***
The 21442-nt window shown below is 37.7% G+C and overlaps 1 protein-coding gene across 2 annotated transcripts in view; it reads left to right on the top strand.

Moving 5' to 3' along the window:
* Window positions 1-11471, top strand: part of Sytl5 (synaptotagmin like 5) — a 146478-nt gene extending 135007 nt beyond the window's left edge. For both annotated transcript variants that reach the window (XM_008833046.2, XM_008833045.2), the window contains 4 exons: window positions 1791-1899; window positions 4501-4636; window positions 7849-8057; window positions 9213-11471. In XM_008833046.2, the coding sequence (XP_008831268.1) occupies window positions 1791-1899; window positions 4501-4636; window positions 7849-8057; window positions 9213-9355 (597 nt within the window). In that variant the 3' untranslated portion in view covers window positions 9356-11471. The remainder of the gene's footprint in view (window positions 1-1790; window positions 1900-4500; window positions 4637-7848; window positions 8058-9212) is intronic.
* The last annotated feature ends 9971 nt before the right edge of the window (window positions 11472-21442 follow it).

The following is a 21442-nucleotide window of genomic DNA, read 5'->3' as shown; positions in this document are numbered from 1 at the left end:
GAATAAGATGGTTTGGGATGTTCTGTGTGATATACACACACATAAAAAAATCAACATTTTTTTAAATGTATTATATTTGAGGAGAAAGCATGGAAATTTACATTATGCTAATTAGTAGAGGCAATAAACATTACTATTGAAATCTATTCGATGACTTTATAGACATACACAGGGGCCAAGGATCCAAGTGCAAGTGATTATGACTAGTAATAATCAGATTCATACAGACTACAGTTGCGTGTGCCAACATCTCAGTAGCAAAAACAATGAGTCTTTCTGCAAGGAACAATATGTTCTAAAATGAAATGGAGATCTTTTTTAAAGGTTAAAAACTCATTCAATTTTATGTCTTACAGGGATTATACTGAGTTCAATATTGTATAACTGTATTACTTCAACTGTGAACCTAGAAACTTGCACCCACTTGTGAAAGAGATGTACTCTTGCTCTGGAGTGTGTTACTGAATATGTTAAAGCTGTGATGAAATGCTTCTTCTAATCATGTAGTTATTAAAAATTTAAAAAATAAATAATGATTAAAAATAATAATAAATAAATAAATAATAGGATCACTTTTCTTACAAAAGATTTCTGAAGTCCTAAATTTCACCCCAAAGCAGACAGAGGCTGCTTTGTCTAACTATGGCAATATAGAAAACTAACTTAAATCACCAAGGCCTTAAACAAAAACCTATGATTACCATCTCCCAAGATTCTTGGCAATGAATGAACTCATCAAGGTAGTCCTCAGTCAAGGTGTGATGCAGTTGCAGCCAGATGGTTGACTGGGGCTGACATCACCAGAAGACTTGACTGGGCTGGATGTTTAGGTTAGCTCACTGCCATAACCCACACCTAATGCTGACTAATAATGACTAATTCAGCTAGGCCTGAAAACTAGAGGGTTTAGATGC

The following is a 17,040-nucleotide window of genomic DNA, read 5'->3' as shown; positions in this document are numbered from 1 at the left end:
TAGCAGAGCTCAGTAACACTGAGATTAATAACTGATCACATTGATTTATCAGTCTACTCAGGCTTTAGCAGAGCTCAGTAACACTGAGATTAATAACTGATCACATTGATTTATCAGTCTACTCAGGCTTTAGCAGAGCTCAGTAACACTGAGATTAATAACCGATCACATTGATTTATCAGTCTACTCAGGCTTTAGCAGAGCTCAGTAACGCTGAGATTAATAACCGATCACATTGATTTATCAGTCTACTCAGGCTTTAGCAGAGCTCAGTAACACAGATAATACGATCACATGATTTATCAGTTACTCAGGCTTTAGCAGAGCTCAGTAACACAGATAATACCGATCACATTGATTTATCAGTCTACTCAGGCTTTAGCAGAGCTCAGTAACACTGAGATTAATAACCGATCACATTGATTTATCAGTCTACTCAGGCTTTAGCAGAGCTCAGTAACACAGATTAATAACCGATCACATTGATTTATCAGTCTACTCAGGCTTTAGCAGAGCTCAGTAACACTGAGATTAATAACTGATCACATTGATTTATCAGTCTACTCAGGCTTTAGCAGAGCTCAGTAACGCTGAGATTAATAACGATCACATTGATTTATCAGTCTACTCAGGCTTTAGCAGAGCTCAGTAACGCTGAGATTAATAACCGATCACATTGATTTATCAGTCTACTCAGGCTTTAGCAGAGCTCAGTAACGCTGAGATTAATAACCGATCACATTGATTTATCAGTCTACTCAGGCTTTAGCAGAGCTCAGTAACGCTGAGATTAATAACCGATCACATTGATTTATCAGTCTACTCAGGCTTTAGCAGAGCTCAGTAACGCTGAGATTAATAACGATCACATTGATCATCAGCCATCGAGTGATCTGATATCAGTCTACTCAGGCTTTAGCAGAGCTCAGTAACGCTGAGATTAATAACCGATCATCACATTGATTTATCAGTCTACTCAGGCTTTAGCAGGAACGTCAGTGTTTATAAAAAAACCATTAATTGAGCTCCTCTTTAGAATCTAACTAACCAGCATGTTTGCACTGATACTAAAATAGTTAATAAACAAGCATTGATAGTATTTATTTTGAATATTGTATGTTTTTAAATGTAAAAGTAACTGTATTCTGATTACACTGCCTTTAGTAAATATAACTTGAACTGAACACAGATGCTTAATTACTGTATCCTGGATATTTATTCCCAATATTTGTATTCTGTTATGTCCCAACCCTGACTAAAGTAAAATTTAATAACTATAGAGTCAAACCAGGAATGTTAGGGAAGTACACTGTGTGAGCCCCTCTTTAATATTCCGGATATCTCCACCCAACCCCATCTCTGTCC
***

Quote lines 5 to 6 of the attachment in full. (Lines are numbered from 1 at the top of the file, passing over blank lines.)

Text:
The following is a 21442-nucleotide window of genomic DNA, read 5'->3' as shown; positions in this document are numbered from 1 at the left end:
GAATAAGATGGTTTGGGATGTTCTGTGTGATATACACACACATAAAAAAATCAACATTTTTTTAAATGTATTATATTTGAGGAGAAAGCATGGAAATTTACATTATGCTAATTAGTAGAGGCAATAAACATTACTATTGAAATCTATTCGATGACTTTATAGACATACACAGGGGCCAAGGATCCAAGTGCAAGTGATTATGACTAGTAATAATCAGATTCATACAGACTACAGTTGCGTGTGCCAACATCTCAGTAGCAAAAACAATGAGTCTTTCTGCAAGGAACAATATGTTCTAAAATGAAATGGAGATCTTTTTTAAAGGTTAAAAACTCATTCAATTTTATGTCTTACAGGGATTATACTGAGTTCAATATTGTATAACTGTATTACTTCAACTGTGAACCTAGAAACTTGCACCCACTTGTGAAAGAGATGTACTCTTGCTCTGGAGTGTGTTACTGAATATGTTAAAGCTGTGATGAAATGCTTCTTCTAATCATGTAGTTATTAAAAATTTAAAAAATAAATAATGATTAAAAATAATAATAAATAAATAAATAATAGGATCACTTTTCTTACAAAAGATTTCTGAAGTCCTAAATTTCACCCCAAAGCAGACAGAGGCTGCTTTGTCTAACTATGGCAATATAGAAAACTAACTTAAATCACCAAGGCCTTAAACAAAAACCTATGATTACCATCTCCCAAGATTCTTGGCAATGAATGAACTCATCAAGGTAGTCCTCAGTCAAGGTGTGATGCAGTTGCAGCCAGATGGTTGACTGGGGCTGACATCACCAGAAGACTTGACTGGGCTGGATGTTTAGGTTAGCTCACTGCCATAACCCACACCTAATGCTGACTAATAATGACTAATTCAGCTAGGCCTGAAAACTAGAGGGTTTAGATGC